|Page 2 of 2 <|
A 'Peacemaker' Is Laid to Rest
"He was always a peacemaker," Khizr Khan said, "always seeing an opportunity to give. He always said to the Iraqis, 'We're here not to hurt you but to help you.' "
Auer said her boyfriend enjoyed taking responsibility for others and always respected those around him.
"Whenever I was upset, he always found the right words. He always calmed me down," she said. "He was perfect. He was the most wonderful person I've ever met."
Khan had hoped one day to go to the University of Virginia law school, his father said. He wanted to be a military lawyer and joined up four years ago in part to pay for law school. His stint was up last month, but because of the Army's efforts to stem its manpower losses, he was assigned to Iraq indefinitely.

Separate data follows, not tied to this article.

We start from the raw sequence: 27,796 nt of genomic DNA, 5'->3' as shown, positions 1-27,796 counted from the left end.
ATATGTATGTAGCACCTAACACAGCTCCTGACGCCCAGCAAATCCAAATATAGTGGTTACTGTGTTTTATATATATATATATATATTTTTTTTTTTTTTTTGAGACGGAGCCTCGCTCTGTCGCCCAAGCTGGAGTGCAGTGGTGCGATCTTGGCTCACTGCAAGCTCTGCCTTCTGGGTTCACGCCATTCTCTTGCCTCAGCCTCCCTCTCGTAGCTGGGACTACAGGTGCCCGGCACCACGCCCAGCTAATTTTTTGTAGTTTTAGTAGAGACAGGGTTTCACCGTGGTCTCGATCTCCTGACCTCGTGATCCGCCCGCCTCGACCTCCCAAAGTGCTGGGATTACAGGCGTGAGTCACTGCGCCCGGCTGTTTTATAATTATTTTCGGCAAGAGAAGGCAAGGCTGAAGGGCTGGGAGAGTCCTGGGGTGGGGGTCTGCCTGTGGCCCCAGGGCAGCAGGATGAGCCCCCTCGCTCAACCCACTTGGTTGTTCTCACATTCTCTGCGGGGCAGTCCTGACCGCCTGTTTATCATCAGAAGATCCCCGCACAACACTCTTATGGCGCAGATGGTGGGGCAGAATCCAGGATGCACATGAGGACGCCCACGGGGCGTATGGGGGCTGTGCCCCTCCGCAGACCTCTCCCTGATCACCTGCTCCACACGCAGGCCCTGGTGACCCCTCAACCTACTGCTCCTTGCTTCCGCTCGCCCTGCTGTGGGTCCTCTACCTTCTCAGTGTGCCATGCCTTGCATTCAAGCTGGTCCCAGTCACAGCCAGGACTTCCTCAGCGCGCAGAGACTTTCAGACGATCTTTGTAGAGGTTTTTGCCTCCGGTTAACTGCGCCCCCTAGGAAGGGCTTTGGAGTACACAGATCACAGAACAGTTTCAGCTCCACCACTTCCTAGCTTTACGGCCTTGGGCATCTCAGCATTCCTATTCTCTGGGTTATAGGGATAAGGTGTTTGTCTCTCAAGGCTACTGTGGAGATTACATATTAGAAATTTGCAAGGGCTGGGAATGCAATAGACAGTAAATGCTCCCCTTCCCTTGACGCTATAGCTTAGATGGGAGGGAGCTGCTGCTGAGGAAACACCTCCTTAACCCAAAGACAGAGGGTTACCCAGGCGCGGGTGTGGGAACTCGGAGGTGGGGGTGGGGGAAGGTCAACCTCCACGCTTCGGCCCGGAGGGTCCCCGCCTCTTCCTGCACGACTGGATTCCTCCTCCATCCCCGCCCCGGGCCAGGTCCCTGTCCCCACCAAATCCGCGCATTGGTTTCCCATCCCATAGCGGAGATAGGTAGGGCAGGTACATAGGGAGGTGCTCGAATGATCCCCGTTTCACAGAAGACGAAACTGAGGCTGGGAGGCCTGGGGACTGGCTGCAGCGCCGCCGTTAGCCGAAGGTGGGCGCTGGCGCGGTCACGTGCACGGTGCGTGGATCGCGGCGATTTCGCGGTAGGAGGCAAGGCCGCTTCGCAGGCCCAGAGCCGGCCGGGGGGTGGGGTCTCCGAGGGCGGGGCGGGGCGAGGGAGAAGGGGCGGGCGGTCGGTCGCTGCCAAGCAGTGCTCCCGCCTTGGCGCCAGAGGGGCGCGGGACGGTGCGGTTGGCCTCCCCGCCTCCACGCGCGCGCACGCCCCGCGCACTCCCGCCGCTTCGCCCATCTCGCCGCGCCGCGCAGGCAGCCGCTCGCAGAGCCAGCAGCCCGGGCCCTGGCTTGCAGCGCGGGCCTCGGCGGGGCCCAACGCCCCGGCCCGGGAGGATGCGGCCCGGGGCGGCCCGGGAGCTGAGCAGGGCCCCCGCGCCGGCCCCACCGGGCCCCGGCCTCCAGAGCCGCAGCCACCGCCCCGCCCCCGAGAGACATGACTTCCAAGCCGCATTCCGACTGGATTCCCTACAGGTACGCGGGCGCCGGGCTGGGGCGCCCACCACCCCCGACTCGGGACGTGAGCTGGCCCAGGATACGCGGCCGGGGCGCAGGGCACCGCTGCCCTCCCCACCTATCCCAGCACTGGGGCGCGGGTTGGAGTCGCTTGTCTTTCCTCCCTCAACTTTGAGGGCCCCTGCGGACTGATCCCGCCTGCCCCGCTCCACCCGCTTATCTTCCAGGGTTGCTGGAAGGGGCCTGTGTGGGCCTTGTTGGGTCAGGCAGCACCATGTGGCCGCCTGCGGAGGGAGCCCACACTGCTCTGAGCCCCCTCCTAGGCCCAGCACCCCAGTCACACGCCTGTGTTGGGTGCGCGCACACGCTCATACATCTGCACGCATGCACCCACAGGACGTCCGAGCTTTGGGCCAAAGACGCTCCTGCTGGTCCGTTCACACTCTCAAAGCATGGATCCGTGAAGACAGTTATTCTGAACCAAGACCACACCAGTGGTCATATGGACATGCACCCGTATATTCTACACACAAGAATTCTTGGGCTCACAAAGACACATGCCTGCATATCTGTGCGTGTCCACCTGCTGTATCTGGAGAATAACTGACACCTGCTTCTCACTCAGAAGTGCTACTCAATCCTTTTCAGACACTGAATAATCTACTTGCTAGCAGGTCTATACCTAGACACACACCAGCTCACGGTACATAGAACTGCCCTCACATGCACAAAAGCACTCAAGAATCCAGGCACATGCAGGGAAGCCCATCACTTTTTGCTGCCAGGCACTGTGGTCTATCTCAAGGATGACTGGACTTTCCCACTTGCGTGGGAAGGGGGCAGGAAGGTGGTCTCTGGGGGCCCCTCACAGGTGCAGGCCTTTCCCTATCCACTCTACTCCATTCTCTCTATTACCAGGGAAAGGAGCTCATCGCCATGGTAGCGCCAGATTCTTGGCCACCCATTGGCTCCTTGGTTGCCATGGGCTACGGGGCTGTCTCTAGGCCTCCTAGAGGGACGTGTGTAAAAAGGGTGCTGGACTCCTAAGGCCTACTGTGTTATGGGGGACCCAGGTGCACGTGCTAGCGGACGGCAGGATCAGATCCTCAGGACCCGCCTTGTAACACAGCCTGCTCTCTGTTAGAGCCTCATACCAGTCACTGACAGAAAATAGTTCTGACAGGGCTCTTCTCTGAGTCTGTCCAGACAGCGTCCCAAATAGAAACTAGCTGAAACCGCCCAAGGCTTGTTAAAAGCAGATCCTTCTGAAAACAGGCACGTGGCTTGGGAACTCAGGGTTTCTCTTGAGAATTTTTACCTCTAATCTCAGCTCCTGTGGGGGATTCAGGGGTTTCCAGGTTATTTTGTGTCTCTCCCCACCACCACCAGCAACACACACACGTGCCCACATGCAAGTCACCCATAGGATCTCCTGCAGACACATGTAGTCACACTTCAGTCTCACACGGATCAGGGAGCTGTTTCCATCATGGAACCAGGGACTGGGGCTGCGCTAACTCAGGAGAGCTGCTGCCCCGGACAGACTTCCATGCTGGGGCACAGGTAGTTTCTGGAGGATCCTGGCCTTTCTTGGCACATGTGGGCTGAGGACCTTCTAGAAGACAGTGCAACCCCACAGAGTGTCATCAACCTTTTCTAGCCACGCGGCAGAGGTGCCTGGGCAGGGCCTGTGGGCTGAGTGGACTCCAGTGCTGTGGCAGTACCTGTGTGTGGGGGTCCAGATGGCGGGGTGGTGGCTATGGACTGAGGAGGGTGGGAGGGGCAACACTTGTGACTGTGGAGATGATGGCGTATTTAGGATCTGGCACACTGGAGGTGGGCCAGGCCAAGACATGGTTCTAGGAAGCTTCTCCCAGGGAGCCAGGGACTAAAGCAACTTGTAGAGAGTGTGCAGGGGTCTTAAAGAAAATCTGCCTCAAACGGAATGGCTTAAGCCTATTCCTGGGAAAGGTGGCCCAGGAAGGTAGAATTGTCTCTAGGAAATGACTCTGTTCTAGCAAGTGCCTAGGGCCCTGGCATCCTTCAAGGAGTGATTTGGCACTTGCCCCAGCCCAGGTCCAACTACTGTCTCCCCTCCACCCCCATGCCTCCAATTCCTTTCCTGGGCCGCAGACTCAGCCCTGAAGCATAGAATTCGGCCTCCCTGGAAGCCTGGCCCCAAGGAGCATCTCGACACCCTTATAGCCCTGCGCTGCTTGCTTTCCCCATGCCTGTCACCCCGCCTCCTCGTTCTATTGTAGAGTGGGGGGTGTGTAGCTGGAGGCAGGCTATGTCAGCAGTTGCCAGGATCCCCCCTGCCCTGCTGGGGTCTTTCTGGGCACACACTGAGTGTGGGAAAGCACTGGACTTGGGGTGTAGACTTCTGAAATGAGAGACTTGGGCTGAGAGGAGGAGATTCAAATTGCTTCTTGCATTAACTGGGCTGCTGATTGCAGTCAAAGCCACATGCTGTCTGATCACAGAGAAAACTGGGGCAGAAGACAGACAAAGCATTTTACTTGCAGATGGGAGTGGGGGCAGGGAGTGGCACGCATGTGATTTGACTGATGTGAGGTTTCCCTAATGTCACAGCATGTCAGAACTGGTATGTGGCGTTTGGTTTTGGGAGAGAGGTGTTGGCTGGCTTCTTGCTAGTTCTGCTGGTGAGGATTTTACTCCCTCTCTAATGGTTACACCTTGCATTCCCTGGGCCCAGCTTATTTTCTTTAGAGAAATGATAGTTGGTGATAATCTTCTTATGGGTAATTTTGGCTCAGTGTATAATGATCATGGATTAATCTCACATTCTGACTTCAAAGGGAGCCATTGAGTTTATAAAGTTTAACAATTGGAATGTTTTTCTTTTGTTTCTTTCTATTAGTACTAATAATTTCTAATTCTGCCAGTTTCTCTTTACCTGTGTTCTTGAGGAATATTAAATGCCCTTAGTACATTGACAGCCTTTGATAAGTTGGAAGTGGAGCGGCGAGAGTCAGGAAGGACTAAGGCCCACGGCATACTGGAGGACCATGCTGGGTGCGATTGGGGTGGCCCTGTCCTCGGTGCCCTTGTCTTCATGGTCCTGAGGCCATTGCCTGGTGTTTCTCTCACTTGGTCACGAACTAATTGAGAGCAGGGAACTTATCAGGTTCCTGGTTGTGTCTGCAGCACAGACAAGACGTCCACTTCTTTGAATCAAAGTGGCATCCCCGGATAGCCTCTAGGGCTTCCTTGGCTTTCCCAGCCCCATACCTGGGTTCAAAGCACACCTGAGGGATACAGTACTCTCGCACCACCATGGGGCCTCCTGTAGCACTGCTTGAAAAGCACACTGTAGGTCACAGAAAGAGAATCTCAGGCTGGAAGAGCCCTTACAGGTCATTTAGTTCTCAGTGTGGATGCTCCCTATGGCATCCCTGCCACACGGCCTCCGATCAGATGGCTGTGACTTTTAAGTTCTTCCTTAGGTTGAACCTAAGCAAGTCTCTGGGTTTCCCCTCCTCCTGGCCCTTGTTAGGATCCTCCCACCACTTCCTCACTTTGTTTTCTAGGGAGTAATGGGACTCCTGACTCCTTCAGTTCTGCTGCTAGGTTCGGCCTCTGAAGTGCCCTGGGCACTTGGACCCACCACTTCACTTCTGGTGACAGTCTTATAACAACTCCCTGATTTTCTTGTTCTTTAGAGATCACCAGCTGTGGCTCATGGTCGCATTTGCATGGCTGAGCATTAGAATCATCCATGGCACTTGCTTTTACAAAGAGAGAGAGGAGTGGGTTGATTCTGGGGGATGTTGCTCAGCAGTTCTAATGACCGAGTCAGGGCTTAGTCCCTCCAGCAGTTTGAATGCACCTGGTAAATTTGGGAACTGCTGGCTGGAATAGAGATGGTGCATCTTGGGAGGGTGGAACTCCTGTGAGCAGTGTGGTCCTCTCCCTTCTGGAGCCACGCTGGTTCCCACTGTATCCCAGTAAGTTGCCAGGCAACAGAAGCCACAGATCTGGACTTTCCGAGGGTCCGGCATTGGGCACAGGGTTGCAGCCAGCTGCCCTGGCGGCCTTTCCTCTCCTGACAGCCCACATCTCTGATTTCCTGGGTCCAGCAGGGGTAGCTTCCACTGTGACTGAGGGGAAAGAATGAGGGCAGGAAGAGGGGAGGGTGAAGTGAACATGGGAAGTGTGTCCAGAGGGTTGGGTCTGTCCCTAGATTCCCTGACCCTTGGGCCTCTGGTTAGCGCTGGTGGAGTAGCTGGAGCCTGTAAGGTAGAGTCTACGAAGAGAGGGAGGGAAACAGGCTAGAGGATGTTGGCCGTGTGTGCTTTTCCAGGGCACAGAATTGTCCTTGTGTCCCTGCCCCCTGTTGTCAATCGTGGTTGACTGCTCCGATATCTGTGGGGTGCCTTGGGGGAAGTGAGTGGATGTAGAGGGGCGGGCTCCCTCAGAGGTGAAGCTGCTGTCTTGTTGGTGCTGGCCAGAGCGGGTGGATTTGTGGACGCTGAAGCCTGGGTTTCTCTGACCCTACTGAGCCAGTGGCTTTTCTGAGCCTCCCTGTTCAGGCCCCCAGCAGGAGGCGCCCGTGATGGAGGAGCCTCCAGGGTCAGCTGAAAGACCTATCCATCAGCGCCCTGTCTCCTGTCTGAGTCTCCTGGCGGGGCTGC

Khan, who was born in the United Arab Emirates, moved to Silver Spring at age 2. He graduated from Kennedy High School in 1996 and the University of Virginia in 2000.
Yesterday, he received full military honors. Lt. Col. Kenneth Kerr, an Army chaplain, read a letter written by Khan's commanding officer, Lt. Col. Dan Mitchell.
"He died selflessly and courageously, tackling the enemy head on," Mitchell wrote. "We will not forget him and the noble ideas he stood for."
Khan was posthumously awarded a Bronze Star and a Purple Heart.
Sgt. 1st Class Robert J. Mogensen of Leesville, La., was also buried yesterday at Arlington. He was a member of the Army's Special Forces who was killed in Kandahar, Afghanistan, on May 29. His funeral was closed to the media, cemetery officials said.
Staff researcher Bobbye Pratt contributed to this report.